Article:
The Government Accountability Office (GAO) has issued a report reviewing how agencies coordinate drug abuse prevention and treatment, and the extent to which they evaluate their programs. The GAO specifically looked at the National Drug Control Strategy of 2010 to determine the extent to which it had been implemented, as requested by Sen. Dianne Feinstein (D-Calif.) and Sen. Charles E. Grassley (R-Iowa), chair and co-chair of the Caucus on International Narcotics Control. The Office of National Drug Control Policy (ONDCP) develops the national strategy.

“In light of the increase in the rate of illicit drug use among Americans, efforts to oversee and coordinate the implementation of the Strategy and ensure that the ONDCP and federal agencies invest in the most effective drug abuse prevention and treatment programs become more important,” according to the GAO report, which was released August 6.

The ONDCP told the GAO that the 2010 strategy’s objectives were developed by consulting with federal, state and local drug control agencies, as well as other stakeholders. Of the 113 “action items” in the 2010 strategy, 84 percent were “on track or complete” by November 2011, with the remaining 16 percent at risk, delayed or facing budget problems.

The Department of Health and Human Services (HHS), the Department of Justice (DOJ) and the Department of Education (DOE) allocated almost 85 percent of the drug abuse prevention and treatment funding in the drug control budget in fiscal year 2012, the GAO reported, adding in a footnote that just because the funding was allocated doesn’t necessarily mean it was spent. Of the $10.1 billion allocated for drug abuse prevention and treatment for fiscal year 2012, the HHS allocated $8.3 billion, the DOJ $186.1 million for prevention and treatment, and the DOE almost $64.9 million for prevention.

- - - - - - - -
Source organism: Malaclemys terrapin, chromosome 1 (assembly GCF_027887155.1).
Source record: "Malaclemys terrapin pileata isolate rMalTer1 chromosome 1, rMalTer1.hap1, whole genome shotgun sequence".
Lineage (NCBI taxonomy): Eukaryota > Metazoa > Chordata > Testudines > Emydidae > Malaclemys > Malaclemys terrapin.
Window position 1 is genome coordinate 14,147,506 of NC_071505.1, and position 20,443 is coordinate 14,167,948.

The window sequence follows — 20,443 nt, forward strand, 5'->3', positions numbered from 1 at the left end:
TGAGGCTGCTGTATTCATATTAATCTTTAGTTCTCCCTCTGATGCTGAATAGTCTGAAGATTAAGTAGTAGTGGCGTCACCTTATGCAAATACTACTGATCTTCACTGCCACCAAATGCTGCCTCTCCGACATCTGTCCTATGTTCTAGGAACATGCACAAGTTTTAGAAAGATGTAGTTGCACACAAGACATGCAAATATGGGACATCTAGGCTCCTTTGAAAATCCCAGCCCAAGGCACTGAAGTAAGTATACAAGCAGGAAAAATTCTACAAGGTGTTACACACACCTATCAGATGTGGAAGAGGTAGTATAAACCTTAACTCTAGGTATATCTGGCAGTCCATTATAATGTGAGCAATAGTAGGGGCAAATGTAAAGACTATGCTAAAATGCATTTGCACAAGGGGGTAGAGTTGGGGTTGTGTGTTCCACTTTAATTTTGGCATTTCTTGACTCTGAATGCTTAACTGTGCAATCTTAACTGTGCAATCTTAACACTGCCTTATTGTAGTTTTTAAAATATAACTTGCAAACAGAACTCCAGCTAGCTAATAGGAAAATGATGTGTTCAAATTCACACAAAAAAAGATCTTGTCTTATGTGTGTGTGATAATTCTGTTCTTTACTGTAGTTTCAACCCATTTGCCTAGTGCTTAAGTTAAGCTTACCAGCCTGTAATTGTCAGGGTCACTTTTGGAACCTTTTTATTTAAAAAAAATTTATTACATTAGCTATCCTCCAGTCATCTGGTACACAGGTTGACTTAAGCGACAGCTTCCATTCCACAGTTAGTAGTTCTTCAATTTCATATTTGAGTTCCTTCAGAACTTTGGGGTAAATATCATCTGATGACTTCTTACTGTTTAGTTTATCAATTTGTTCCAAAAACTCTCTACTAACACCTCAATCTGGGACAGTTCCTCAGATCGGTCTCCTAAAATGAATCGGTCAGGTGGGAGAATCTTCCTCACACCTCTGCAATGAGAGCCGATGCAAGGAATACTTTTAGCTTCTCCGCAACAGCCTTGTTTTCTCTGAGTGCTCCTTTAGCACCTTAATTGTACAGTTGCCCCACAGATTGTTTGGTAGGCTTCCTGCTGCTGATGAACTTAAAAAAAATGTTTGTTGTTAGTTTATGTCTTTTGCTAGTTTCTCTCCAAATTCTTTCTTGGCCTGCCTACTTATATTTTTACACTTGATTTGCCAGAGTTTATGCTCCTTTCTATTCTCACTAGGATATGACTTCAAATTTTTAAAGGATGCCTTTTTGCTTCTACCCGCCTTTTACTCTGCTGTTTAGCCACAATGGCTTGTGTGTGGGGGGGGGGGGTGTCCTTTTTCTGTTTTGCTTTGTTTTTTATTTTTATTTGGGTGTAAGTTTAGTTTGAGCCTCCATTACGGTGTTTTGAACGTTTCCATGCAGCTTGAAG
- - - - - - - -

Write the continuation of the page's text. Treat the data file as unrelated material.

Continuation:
The Substance Abuse and Mental Health Services Administration (SAMHSA), through the block grant, awards funds to implement and evaluate “prevention, early intervention, treatment, and recovery support services,” according to the GAO report. “Not less than 20 percent of funds awarded under this program must be spent by SAMHSA’s grantees for drug abuse education, counseling, and risk reduction activities.”

The HHS, DOJ and DOE officials told the GAO that they coordinate with each other to provide services. Often, whether a program “counts” as a drug prevention program is in the eye of the beholder, as ADAW has found in frequent reports. SAMHSA, for example, considers trauma intervention, employment and a host of other services as drug prevention. This GAO report echoed the ONDCP in counting Safe Schools/Healthy Students as drug prevention; however, this is not mainly a drug abuse prevention initiative (see ADAW, April 23).

Challenges to determining what prevention interventions are effective include (1) the availability of needed data, (2) the ability to determine impact and (3) the applicability of interventions to different population groups. Prevention interventions are successful when something doesn’t happen — for example, when a youth doesn’t use a drug — and that is a difficult outcome to measure, the GAO found.

There will be more reports from the GAO in response to the request of the Senate caucus to assess implementation of the 2010 strategy, which was the first strategy from the Obama administration. “We will continue our work on these issues and plan to evaluate the extent to which the 2010 Strategy has been implemented and coordinated across agencies and how the ONDCP assesses the effectiveness of the Strategy in preventing and reducing drug use,” the GAO concluded.

For the report, go to http://www.gao.gov/products/GAO-12-744R.